Manitoba makes deal to buy Canadian-made COVID-19 vaccine that just started human clinical trials

Manitoba makes deal to buy Canadian-made COVID-19 vaccine that just started human clinical trials-Milenio Stadium-Canada
Manitoba Premier Brian Pallister speaks at the Manitoba Legislative Building in this file photo. On Thursday, he announced a deal for the province to purchase a Canadian-made vaccine that just began human trials. (John Woods/The Canadian Press)

Manitoba has made a deal to buy two million doses of a Canadian-made COVID-19 vaccine on the condition it gets approved for use in Canada and is delivered by the end of the year.

Made-in-Canada coronavirus vaccine starts human clinical trials

The province has reached a preliminary agreement to buy a vaccine under development by Canadian biotechnology company Providence Therapeutics, which has just started to put its product through human clinical trials, Premier Brian Pallister said at a news conference on Thursday.

Pallister called the availability of vaccines from the federal government to Manitoba the province’s, “No. 1 limiting factor” in immunizing its population.

“We can’t do our job if the federal government isn’t doing its job,” Pallister said.

Providence’s product is an mRNA vaccine, similar to the Moderna and Pfizer-BioNTech coronavirus shots already being administered across Canada.

The company has purchased a 20,000-square-foot site in Calgary to produce the vaccine, which still must pass through a series of regulatory hoops before it’s approved for use in Canada.

This would be the first time a province directly buys a COVID-19 vaccine. Ottawa assumed responsibility for vaccine purchasing and made deals to buy the Pfizer-BioNTech and Moderna vaccines already in distribution across Canada.

‘The door was slammed in our face repeatedly’

Pallister is among the provincial leaders who criticized the federal government for the move, arguing the provinces were shut out of the decision-making process and left without adequate vaccine supplies.

“The federal government took away our right to buy vaccines by placing blocks on our ability to do that. We’ve been knocking on doors for months now. And the fact of the matter is health care is a constitutional responsibility of the provinces,” he said.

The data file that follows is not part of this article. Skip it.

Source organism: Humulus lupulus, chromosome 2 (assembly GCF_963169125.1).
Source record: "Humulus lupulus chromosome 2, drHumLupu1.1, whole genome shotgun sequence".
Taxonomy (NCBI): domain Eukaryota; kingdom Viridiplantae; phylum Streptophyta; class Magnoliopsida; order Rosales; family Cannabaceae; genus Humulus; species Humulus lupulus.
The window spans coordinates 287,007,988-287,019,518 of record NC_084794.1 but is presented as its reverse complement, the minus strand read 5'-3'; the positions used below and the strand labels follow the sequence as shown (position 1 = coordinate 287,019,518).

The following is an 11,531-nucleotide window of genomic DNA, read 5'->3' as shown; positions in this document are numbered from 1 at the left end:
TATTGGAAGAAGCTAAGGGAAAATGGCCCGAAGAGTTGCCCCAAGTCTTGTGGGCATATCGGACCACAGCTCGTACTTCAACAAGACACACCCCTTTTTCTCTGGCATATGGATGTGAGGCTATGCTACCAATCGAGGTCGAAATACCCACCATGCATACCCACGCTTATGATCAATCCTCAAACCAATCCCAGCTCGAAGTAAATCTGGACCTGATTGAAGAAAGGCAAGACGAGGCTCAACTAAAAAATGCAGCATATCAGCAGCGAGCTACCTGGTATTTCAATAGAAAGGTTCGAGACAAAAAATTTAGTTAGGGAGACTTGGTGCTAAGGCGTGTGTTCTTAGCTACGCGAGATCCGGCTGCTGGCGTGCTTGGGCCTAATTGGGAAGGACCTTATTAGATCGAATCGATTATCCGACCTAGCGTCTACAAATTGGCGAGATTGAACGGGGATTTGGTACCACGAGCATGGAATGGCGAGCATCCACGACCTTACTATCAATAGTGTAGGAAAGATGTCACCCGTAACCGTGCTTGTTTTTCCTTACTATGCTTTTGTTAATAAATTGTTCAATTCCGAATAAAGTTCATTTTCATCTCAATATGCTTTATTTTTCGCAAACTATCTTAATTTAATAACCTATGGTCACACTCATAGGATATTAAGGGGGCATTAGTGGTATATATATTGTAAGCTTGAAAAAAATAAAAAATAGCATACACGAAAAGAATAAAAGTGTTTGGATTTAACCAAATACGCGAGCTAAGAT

“The door was slammed in our face repeatedly, and I know other provinces have tried as well.”

Canada lags behind dozens of nations in terms of the proportion of the population that has received doses of a COVID-19 vaccine. The federal Conservative party, among other critics, has blamed the Trudeau government for moving slowly and failing to foster domestic vaccine-production capacity.

“Canada first is in danger of becoming Canada last,” Pallister said.

Canada lacks the capacity to manufacture the millions of doses of coronavirus vaccines needed to immunize people outside of a clinical trial setting. It’s why the federal government struck deals with Pfizer-BioNTech and Moderna — both manufactured abroad — to obtain the vaccines now being rolled out across the country.

The federal government has said it expects all Canadians who want to be vaccinated will be immunized by the end of September. Pallister said Manitoba striking a deal to secure made-in-Canada vaccines is a kind of insurance policy to make sure that timeline is met.

“At the end of the day, this is really what this is about. It’s about that sense of security that you get when you’re insured properly,” he said. “Insurance against COVID is important. It’s insurance against sickness. It’s insurance, potentially, against death, too.”

Human trials began in January

Providence began the first phase of human trials in January, when it gave shots to 60 adult volunteers at a clinical trial site in Toronto.

Pending regulatory approval, a larger Phase 2 trial with adults over 65, youth under 18 and pregnant women could start in May, Providence CEO Brad Sorenson told CBC News last month.

To date, Manitoba has received 66,090 doses of the Moderna and Pfizer-BioNTech vaccines. Larger quantities of these vaccines are supposed to flow to the province in April.

It is unclear why Manitoba is purchasing the Providence vaccine, which would not be slated to be ready for distribution until later in the year, if it is approved.

Manitoba’s agreement with Providence will ensure the province receives the first 200,000 doses as soon as the vaccine is approved for sale in Canada, the province said in a news release. That agreement also includes a best-price guarantee that won’t be higher than any other government receives.

The plan is for the vaccine to be bottled by Emergent BioSolutions at its manufacturing site in Winnipeg, according to the release.

As of Wednesday, Manitoba had given 50,554 COVID-19 vaccines to people in the province, Manitoba’s online dashboard says.

That update brought the percentage of Manitobans over 18 who are fully immunized to 1.5 per cent.


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